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Photographing business events is a lesson in extremes. One day you might be photographing a fascinating gala with incredible lighting and a lot of alcohol and energy. Then another day, you might be forcing yourself to pay attention while capturing an insurance industry conference in a dimly lit hotel ballroom, waiting for one person to make a single joke so people will laugh or smile during a talk on offshore tax havens.
In both cases, you have to do the best job you can to come back with the best possible photography from the day. You have to be prepared for the worst lighting, awkward people, and speeches that will cause even the most focused business professionals to nod off in their chair.
Here are some tips that have allowed me to always be prepared.
The more prepared you are before a job starts, the smoother the day will go, and that starts with communication.
Provide your client with quick responses to make sure you don’t get beat out by competitors. Make sure you understand all the details of the event and what will be required of you and explain everything that you will provide the client. The better the communication when photographing business events, the fewer surprises will happen during the day.
Provide an official PDF quote on branded letterhead (it’s a nice touch) and always make sure to use a contract. I know this can be stressful for those just starting, but have a standard contract created that you can easily alter for each job, and it will quickly become a simple step in the process.
Price yourself well. Do some research on event photographers in the area and value your services. Consider your expenses, travel time, shooting time, and editing time. On top of this, consider the time you spend marketing to get these jobs, your overall business expenses, and your personal expenses.
If you under-charge, you may make a little money, but you will quickly be out of business as well as hurting your competitors at the same time. Your work is valuable.
Always make sure to bring backup equipment for everything vital to the day. Bring an extra camera, lens, flash unit, batteries, and more CF cards than you need. The more prepared you are, the less will go wrong.
Finally, dress the part. This tip segways into the next topic about making people comfortable. As a photographer, people are watching you. Cameras stand out, and as much as you want to lay low to capture the best candid moments, you will be a focus of people’s attention.
Because of this, you need to make the best impression possible, While it may feel superficial, the better you dress, the more people will respect you and believe that you are doing a good job (because they often aren’t speaking to you, just seeing you working). It’s simple, but it works.
Your job as a photographer is to capture people looking happy and comfortable. The first step to doing this is making yourself look comfortable. The more comfortable and pleasant you look, the more relaxed people will feel around you, so remind yourself to keep a smile on your face.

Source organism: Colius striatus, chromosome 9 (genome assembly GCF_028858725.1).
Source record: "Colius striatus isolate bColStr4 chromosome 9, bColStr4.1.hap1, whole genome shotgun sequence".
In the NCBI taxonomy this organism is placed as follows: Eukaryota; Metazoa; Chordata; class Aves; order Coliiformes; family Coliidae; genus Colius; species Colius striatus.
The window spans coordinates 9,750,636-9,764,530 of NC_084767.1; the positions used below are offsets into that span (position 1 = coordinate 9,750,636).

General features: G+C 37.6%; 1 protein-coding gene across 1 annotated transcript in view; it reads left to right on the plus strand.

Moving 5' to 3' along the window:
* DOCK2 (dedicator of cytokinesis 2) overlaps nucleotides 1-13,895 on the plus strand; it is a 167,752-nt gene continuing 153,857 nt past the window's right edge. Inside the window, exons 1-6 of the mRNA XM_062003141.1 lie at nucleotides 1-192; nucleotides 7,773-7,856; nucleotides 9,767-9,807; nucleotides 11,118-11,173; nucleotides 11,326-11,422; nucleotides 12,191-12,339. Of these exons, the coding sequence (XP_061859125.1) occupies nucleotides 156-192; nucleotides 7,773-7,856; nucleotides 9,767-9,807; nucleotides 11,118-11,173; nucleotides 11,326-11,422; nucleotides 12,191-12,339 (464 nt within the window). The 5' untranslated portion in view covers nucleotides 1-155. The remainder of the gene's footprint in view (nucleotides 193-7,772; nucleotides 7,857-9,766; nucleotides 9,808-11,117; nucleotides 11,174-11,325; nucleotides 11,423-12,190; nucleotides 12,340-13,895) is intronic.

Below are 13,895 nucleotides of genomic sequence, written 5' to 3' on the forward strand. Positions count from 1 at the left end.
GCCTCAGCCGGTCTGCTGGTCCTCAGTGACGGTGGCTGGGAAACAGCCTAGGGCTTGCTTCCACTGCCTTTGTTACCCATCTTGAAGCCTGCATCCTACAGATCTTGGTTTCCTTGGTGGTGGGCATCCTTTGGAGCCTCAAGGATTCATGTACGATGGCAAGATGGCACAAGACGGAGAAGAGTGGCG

Early on, I smile at people and give a quick hello or nod to some of the guests if the situation warrants it. If people look like they want to avoid me, I’m happy to let them. This makes me look non-threatening.
As the event goes on, people will begin to forget about you. However, the earlier you make people feel comfortable around you, the quicker this will occur.
In my experience, a majority of business events are in places with terrible lighting, so having the right equipment is necessary. You need to have a fast lens (that goes to f/2.8 or even faster), a flash unit, and a camera that can shoot well at high ISOs of at least ISO 3200 (which most new cameras can do these days).
My main event lenses are the Canon 24-70 f2.8 and the Canon 70-200 f2.8. This will cover everything from the overall room shots, the walk-around cocktail photographs, the group shots, to the detailed speaker photographs.
If you are on a budget, a 50mm f1.8 lens is a fantastic and affordable lens for event photography. However, the prime focal length will cause some significant constraints.
For photographing business events in darker environments, I will raise my ISO to 1600 and often 3200. My camera can handle this level of ISO (and 6400 if I really need) without clients noticing and it allows me to always be able to shoot with f2.8 lenses instead of needing faster ones.
Now, even though you need to be able to shoot at f/2.8 when the lighting warrants, that doesn’t mean that I always do this. Often you will want more depth of field to show the full venue or multiple subjects sharp.
Particularly when photographing groups of people, I will always try to be around f/4 at least when it’s possible. Photographing a group at f/2.8 will often have the center person sharp while the edge subjects (or people standing too far forward) can be quite blurry.
Finally, you need a reliable flash unit. This will allow your subjects to stand out from the background and give them a pleasing light source much more flattering than your typical overhead ballroom lights. For presentations, I stay away from using a flash and instead stick to high ISOs as to not annoy a room full of people trying to concentrate.